Using Company Resources
XYZ Corporation permits its employees to borrow company tools. Engineer Al House took full advantage of this privilege. He went one step further and ordered tools for his unit that would be useful for his home building projects even though they were of no significant use to his unit at XYZ.
Michael was reluctant to directly confront Al. They had never gotten along well, and Al was a senior engineer who wielded a great deal of power over Michael in their unit. Michael was also reluctant to discuss the matter with the chief engineer of their unit, in whom he had little confidence or trust.
Eventually Michael decided to talk with the Contract Procurement Agent, whose immediate response was, "This really stinks." The Contract Procurement Agent agreed not to reveal that Michael had talked with him. He then called the chief engineer, indicating only that a reliable source had informed him about Al House's inappropriate purchases. In turn, the chief engineer confronted Al. Finally, Al House directly confronted each of the engineers in his unit he thought might have "ratted" on him. When Al questioned Michael, Michael denied any knowledge of what took place.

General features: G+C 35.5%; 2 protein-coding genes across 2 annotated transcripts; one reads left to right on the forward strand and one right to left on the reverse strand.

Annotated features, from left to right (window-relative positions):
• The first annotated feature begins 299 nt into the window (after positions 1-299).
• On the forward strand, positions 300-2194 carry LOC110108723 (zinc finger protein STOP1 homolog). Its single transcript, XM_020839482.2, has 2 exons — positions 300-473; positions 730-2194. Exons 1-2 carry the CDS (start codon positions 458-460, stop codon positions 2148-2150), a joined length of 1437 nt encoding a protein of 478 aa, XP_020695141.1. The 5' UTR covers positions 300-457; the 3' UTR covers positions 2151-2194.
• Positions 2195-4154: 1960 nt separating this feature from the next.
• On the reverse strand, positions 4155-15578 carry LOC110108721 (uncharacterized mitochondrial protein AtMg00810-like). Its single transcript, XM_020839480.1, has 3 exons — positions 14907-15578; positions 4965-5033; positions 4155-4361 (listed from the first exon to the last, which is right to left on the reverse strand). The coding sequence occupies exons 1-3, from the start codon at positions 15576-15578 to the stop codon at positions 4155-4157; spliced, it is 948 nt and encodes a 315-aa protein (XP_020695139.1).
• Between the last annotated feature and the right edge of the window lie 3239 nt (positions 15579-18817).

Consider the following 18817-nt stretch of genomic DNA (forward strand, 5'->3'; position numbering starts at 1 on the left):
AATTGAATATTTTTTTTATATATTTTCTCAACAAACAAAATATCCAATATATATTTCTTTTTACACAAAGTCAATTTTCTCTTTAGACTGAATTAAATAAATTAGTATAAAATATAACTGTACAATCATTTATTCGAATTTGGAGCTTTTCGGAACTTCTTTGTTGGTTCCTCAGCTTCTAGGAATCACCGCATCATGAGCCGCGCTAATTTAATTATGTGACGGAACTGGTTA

Later Michael explained to his wife, "I was forced to lie. I told Al, 'I don't know anything about this'."
Discuss the ethical issues this case raises.
Originally titled: "The Borrowed Tools."
Prepared with James Jaksa.
Case study originally published in Teaching Engineering Ethics: A Case Study Approach‚ by Michael Pritchard. Center for the Study of Ethics in Society, Western Michigan University, 1992.